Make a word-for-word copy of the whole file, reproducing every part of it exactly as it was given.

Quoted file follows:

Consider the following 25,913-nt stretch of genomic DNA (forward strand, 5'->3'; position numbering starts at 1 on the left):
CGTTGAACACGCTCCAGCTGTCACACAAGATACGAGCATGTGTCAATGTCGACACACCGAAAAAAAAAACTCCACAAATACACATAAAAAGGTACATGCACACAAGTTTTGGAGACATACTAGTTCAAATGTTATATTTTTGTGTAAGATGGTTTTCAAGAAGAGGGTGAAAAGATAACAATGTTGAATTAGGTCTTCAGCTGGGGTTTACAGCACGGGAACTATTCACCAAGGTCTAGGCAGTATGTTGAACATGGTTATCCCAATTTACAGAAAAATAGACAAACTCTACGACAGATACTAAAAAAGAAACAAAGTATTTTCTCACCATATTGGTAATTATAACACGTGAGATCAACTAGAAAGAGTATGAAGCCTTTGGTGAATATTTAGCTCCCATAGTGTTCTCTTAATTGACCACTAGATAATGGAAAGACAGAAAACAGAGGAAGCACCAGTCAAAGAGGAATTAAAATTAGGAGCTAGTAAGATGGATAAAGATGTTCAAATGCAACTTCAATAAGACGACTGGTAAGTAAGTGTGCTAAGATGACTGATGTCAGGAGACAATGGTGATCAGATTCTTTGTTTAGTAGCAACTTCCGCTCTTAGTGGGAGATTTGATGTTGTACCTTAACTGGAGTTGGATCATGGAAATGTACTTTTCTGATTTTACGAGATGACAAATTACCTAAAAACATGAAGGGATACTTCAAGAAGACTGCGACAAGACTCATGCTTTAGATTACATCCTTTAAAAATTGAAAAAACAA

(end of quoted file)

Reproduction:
Consider the following 25,913-nt stretch of genomic DNA (forward strand, 5'->3'; position numbering starts at 1 on the left):
CGTTGAACACGCTCCAGCTGTCACACAAGATACGAGCATGTGTCAATGTCGACACACCGAAAAAAAAAACTCCACAAATACACATAAAAAGGTACATGCACACAAGTTTTGGAGACATACTAGTTCAAATGTTATATTTTTGTGTAAGATGGTTTTCAAGAAGAGGGTGAAAAGATAACAATGTTGAATTAGGTCTTCAGCTGGGGTTTACAGCACGGGAACTATTCACCAAGGTCTAGGCAGTATGTTGAACATGGTTATCCCAATTTACAGAAAAATAGACAAACTCTACGACAGATACTAAAAAAGAAACAAAGTATTTTCTCACCATATTGGTAATTATAACACGTGAGATCAACTAGAAAGAGTATGAAGCCTTTGGTGAATATTTAGCTCCCATAGTGTTCTCTTAATTGACCACTAGATAATGGAAAGACAGAAAACAGAGGAAGCACCAGTCAAAGAGGAATTAAAATTAGGAGCTAGTAAGATGGATAAAGATGTTCAAATGCAACTTCAATAAGACGACTGGTAAGTAAGTGTGCTAAGATGACTGATGTCAGGAGACAATGGTGATCAGATTCTTTGTTTAGTAGCAACTTCCGCTCTTAGTGGGAGATTTGATGTTGTACCTTAACTGGAGTTGGATCATGGAAATGTACTTTTCTGATTTTACGAGATGACAAATTACCTAAAAACATGAAGGGATACTTCAAGAAGACTGCGACAAGACTCATGCTTTAGATTACATCCTTTAAAAATTGAAAAAACAA